Only yesterday I spotted a suspiciously unsolicited email from someone introducing himself as a ‘fellow writer and a Bacon’. Call me stupid, but I always feel a kind of connection to a namesake of any kind, and so (call me stupider) I threw caution to the winds and opened it. Straight away I liked that he didn’t ask me to read his sci-fi-YA-fantasy novella, as many of my unsolicited emailers do. It also helped that he wrote me a polite letter telling me about his family and his interests, and one that showed he’d bothered to look beyond the ‘contact’ page of this website. All of which persuades me he is neither an evil spammer nor a complete nutter but just like he says a writer of flash fiction. Of course I could still be wrong, but now we are on first name terms and I know all about his tea-drinking and football-supporting habits. Even better, he is stepping straight in to the gap in my blog schedule (you didn’t know I had a gap? you didn’t know I had a schedule?) so it’s goodbye from me, and welcome to Mark S. Bacon, who shares no connection with me other than a name and a willingness to talk – or in this case write. Watch out for the American spellings, by the way. (Did I say? He’s from Nevada.)
Take it away, Mr. B.!
Flash, nano, sudden, quick or just very, very short fiction
By Mark S. Bacon
A short story by any other name would still be short. But would it be flash fiction? A relatively new social phenomenon and literary discipline, flash fiction has multiplied in many directions and taken on many other names. Yet a strict definition remains elusive. More than 300 publications are devoted to it. Universities across the English speaking world, from Stanford to Cambridge, are teaching it. And notable writers from Ernest Hemingway to Raymond Carver excelled at the genre. But what do we call it, and how long should the stories be?
Among the more than 300 flash fiction journals and magazines listed in Duotrope.com, a website that matches writers with publications, are a variety of other names for these tiny tales. Nano fiction, fast fiction, micro fiction, sudden fiction, minute fiction, postcard fiction and even smoke-long fiction are some of the ways editors describe their stories. The latter name comes from the idea that you can read a story in the time it takes to smoke a cigarette. Academia seems to favor “flash fiction.” The English Dept. course at Stanford University is called, Topics in Intermediate Fiction Writing: Flash Fiction. At University of Cambridge it’s, Flash Fiction, Unlocking the Writer Within.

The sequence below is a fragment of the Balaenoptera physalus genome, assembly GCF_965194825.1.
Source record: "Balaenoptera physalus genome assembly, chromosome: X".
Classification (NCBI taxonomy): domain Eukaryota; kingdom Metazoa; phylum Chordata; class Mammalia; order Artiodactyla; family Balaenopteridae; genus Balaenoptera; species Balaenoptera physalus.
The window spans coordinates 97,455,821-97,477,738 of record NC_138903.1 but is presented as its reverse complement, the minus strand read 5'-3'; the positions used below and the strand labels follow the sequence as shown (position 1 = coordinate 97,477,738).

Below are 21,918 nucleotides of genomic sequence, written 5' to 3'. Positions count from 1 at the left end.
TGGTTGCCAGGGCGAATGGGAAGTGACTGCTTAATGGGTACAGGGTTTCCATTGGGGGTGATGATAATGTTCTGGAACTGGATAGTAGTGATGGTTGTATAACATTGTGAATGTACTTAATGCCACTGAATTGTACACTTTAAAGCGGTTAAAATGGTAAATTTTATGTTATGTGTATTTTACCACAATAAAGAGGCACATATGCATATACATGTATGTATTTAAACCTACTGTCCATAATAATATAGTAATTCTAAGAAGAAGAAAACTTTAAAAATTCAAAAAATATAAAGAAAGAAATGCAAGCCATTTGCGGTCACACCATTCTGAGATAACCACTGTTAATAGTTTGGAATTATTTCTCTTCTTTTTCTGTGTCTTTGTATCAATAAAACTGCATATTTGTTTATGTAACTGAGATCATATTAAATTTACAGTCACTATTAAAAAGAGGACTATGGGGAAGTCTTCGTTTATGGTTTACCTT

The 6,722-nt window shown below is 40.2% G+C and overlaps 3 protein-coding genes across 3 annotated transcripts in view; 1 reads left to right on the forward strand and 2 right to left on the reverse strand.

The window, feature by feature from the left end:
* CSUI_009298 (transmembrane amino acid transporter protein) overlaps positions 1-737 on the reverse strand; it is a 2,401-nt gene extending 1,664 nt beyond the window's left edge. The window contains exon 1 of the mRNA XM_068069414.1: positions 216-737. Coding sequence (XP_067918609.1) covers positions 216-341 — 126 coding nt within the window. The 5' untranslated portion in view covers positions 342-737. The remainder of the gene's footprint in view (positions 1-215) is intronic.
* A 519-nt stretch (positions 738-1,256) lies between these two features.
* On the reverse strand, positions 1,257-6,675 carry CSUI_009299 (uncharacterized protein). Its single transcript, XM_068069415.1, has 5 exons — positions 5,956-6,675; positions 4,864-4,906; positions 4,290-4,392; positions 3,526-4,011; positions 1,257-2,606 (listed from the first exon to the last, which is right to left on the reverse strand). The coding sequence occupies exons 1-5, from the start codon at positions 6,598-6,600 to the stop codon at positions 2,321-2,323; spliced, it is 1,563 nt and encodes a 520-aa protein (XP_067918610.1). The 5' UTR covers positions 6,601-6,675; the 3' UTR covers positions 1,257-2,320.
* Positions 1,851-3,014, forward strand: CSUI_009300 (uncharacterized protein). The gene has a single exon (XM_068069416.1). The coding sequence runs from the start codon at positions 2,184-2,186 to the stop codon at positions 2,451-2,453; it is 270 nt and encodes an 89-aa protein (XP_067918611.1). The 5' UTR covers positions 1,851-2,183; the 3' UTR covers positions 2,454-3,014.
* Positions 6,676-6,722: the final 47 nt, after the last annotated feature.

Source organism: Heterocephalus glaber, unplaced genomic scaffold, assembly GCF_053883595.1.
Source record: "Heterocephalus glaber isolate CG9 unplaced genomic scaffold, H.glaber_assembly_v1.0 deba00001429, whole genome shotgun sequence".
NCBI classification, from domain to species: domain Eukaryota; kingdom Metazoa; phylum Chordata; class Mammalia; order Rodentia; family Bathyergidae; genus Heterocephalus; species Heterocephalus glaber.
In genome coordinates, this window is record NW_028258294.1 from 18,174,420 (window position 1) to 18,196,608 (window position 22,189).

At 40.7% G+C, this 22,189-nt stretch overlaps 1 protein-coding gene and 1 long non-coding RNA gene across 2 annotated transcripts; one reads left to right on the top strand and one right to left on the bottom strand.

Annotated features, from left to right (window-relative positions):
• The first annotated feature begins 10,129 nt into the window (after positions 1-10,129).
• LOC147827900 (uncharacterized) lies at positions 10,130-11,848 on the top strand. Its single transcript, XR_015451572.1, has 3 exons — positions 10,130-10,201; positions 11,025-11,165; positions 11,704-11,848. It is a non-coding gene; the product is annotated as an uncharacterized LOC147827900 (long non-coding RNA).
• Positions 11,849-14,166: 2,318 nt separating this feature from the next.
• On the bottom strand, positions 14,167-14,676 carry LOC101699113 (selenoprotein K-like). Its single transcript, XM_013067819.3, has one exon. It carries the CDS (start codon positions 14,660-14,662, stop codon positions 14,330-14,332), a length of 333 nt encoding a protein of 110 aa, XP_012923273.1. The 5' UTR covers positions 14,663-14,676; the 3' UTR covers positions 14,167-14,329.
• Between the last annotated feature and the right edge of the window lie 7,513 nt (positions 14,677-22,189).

How long should it be? That too, depends. I became attracted to stories of exactly 100 words. A friend of mine told me he had assigned 100-word stories as an exercise in a writers’ group he was leading. It seemed a daunting assignment to write a complete story in only 100 words. But I did it. Packing in an intriguing beginning, a protagonist, a challenge and a satisfying conclusion made it all the more challenging to write, but also more rewarding. Since then I’ve discovered an abundance of publications, such as “100 Word Story” and the “Boston Literary Magazine” that specialize in flash fiction of 100 words.
The 100-word limit is common. It’s the length I choose for the stories in my book, “Cops, Crooks & Other Stories in 100 Words,” and the length required by many online publications. But editors at dozens of other flash fiction publications have different ideas. Some ask for 50-word stories. For others it’s 55 words, 66 words, 75 words and a few limit writers to a number of characters. At the other extreme, some anthologies and flash fiction contests look for stories under 1,000 words and some editors consider a 2,000-word story to be flash fiction. Certainly you couldn’t read that in a flash, and the number of smokes you could finish doesn’t bear calculating.
No matter what you call them–other names include short shorts, quick fiction, skinny fiction, microstories and furious fiction–these literary tidbits make for fun, if short-lived, reading.
Thank you Mark. I have to say my excursions into flash fiction have been few and far between, but I do like the odd very short story as well as the short very odd story and will be taking a look at Mark’s writing soon either on his website – where there are more links to flash fiction sites) or in his e-book.
Meanwhile I’m remembering Are You Dave Gorman? So any other Bacons out there? Kevin? Francis? (oops, maybe not) … Don’t be shy!
I feel this show could run and run.